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Space Science Reviews

, Volume 212, Issue 3–4, pp 1433–1451 | Cite as

Survey of Capabilities and Applications of Accurate Clocks: Directions for Planetary Science

  • Véronique DehantEmail author
  • Ryan Park
  • Dominic Dirkx
  • Luciano Iess
  • Gregory Neumann
  • Slava Turyshev
  • Tim Van Hoolst
Article
Part of the following topical collections:
  1. High Performance Clocks with Special Emphasis on Geodesy and Geophysics and Applications to Other Bodies of the Solar System

Abstract

For planetary science, accurate clocks are mainly used as part of an onboard radioscience transponder. In the case of two-way radio data, the dominating data type for planetary radioscience, an accurate spacecraft clock is not necessary since the measurements can be calibrated using high-precision clocks on Earth. In the case of one-way radio data, however, an accurate clock can make the precision of one-way radio data be comparable to the two-way data, and possibly better since only one leg of radio path would be affected by the media. This article addresses several ways to improve observations for planetary science, either by improving the onboard clock or by using further variants of the classical radioscience methods, e.g., Same Beam Interferometry (SBI). For a clock to be useful for planetary science, we conclude that it must have at least a short-time stability (\(<1{,}000~\mbox{s}\)) better than \(10^{-13}\) and its size be substantially miniaturized. A special case of using laser ranging to the Moon and the implication of having an accurate clock is shown as an example.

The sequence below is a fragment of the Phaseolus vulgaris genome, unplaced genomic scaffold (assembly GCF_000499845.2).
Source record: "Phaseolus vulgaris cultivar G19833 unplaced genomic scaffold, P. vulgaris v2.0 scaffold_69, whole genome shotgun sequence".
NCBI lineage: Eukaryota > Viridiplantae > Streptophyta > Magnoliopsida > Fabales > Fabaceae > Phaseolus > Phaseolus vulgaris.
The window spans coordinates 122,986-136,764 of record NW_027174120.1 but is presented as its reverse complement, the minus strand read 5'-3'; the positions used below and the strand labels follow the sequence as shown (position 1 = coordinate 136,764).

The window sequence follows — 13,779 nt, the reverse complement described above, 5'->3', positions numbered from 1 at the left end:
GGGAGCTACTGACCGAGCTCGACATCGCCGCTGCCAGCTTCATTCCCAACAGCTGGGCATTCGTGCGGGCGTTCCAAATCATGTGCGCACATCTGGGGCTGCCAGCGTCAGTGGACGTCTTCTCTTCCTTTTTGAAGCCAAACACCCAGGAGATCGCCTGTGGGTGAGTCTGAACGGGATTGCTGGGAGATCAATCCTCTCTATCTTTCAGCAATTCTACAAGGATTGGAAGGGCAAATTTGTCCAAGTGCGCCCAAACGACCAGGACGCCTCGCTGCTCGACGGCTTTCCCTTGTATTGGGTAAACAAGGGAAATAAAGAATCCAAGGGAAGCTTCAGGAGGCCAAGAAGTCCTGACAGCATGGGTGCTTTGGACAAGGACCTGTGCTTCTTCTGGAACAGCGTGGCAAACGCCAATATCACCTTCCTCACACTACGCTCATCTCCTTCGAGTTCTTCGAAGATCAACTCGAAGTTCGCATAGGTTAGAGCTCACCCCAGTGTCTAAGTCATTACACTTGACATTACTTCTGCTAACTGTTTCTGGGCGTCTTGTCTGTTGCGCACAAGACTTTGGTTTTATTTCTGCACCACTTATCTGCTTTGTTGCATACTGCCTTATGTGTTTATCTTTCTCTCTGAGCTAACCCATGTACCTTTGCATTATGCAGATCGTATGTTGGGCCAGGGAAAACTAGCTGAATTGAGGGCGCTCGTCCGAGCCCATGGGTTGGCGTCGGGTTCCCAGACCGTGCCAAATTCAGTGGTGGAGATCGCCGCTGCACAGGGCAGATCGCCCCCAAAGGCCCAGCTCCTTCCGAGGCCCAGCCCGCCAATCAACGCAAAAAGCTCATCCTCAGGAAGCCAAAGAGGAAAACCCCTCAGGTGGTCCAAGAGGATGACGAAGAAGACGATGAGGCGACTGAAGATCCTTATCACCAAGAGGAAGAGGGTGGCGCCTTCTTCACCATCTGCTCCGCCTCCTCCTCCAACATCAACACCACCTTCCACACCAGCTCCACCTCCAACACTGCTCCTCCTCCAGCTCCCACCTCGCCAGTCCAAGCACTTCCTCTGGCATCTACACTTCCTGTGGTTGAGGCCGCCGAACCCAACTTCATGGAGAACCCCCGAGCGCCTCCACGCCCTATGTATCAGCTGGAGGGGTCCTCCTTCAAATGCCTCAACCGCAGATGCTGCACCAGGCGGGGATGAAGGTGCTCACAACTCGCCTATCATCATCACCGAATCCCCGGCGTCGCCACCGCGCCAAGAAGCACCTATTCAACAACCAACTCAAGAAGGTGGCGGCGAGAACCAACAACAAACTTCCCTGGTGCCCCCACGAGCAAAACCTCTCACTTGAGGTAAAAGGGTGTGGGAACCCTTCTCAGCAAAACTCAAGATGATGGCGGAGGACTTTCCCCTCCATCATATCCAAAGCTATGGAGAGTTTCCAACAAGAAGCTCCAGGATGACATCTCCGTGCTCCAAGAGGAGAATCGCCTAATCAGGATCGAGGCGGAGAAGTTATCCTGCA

Keywords

Radioscience Atomic clock Positioning 

Notes

Acknowledgements

Part of the research was carried out at the Jet Propulsion Laboratory, California Institute of Technology, under a contract with the National Aeronautics and Space Administration.

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Copyright information

© Springer Science+Business Media B.V. 2017

Authors and Affiliations

  • Véronique Dehant
    • 1
    Email author
  • Ryan Park
    • 2
  • Dominic Dirkx
    • 3
  • Luciano Iess
    • 4
  • Gregory Neumann
    • 5
  • Slava Turyshev
    • 2
  • Tim Van Hoolst
    • 1
  1. 1.Royal Observatory of BelgiumUccleBelgium
  2. 2.Jet Propulsion Laboratory/California Institute of TechnologyPasadenaUSA
  3. 3.Delft University of TechnologyDelftThe Netherlands
  4. 4.University of RomeRomeItaly
  5. 5.NASA Goddard Space Flight CenterGreenbeltUSA

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